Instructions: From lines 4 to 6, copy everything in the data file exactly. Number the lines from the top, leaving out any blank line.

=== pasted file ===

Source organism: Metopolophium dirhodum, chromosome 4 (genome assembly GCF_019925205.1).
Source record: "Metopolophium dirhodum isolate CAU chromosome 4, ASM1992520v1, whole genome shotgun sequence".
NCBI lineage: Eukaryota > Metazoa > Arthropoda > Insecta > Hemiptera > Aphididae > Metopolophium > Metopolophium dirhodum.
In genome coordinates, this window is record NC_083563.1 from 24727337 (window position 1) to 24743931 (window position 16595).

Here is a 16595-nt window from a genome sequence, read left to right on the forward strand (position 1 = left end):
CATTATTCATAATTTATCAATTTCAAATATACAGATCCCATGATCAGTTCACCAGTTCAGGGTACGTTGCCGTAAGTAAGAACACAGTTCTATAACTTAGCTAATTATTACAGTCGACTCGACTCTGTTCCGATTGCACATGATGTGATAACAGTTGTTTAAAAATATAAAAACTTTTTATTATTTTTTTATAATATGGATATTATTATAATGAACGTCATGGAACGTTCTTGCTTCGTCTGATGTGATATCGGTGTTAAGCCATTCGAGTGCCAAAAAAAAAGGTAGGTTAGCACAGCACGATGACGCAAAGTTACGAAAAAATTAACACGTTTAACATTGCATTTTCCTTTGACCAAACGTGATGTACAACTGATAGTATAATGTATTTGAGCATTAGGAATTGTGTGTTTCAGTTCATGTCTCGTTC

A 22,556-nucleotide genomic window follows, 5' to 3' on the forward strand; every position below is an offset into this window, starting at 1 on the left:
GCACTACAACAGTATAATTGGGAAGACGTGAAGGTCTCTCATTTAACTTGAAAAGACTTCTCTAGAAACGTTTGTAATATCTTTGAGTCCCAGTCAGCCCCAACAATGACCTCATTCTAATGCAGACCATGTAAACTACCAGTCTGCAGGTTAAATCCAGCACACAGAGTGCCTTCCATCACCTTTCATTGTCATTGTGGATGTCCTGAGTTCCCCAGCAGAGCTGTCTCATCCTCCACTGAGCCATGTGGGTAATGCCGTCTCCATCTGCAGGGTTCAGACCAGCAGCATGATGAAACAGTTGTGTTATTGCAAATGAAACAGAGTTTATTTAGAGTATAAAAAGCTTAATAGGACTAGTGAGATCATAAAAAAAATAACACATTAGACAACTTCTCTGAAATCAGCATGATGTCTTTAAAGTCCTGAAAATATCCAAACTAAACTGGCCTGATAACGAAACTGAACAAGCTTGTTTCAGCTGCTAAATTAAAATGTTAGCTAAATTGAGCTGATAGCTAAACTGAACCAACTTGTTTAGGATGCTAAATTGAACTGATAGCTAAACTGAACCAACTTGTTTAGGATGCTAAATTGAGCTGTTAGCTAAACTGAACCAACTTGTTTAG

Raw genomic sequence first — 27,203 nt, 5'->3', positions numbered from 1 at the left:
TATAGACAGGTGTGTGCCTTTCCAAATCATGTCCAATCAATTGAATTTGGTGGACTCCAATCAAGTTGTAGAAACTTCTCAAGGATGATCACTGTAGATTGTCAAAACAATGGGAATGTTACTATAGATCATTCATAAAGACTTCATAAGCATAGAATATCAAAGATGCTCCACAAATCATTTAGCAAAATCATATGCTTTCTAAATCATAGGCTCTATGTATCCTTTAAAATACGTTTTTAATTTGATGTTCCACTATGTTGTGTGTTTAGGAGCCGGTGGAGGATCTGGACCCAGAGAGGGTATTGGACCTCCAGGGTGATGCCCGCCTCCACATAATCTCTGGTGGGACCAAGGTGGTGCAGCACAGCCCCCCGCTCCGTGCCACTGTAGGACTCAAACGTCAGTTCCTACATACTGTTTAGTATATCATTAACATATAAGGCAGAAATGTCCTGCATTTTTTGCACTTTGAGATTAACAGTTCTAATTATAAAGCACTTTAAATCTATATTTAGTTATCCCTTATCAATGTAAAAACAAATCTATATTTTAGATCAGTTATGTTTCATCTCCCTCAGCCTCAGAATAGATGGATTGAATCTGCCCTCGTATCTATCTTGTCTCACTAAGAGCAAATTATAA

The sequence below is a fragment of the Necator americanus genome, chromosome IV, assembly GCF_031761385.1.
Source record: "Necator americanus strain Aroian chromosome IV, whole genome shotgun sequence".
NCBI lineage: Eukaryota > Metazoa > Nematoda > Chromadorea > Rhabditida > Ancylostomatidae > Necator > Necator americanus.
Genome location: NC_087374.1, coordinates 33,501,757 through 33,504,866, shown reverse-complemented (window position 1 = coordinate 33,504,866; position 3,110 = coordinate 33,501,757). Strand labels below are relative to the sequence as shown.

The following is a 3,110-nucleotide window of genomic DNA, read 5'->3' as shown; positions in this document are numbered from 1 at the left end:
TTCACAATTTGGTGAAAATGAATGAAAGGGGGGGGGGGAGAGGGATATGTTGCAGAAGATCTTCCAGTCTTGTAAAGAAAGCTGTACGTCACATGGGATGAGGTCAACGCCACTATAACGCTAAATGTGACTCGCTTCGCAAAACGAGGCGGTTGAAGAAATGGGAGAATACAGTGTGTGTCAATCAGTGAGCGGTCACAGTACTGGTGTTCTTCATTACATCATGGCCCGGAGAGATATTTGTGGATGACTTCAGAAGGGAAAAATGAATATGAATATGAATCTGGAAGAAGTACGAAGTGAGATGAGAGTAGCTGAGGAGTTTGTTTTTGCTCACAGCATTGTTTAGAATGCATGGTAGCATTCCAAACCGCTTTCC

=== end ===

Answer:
In genome coordinates, this window is record NC_083563.1 from 24727337 (window position 1) to 24743931 (window position 16595).

Here is a 16595-nt window from a genome sequence, read left to right on the forward strand (position 1 = left end):
CATTATTCATAATTTATCAATTTCAAATATACAGATCCCATGATCAGTTCACCAGTTCAGGGTACGTTGCCGTAAGTAAGAACACAGTTCTATAACTTAGCTAATTATTACAGTCGACTCGACTCTGTTCCGATTGCACATGATGTGATAACAGTTGTTTAAAAATATAAAAACTTTTTATTATTTTTTTATAATATGGATATTATTATAATGAACGTCATGGAACGTTCTTGCTTCGTCTGATGTGATATCGGTGTTAAGCCATTCGAGTGCCAAAAAAAAAGGTAGGTTAGCACAGCACGATGACGCAAAGTTACGAAAAAATTAACACGTTTAACATTGCATTTTCCTTTGACCAAACGTGATGTACAACTGATAGTATAATGTATTTGAGCATTAGGAATTGTGTGTTTCAGTTCATGTCTCGTTC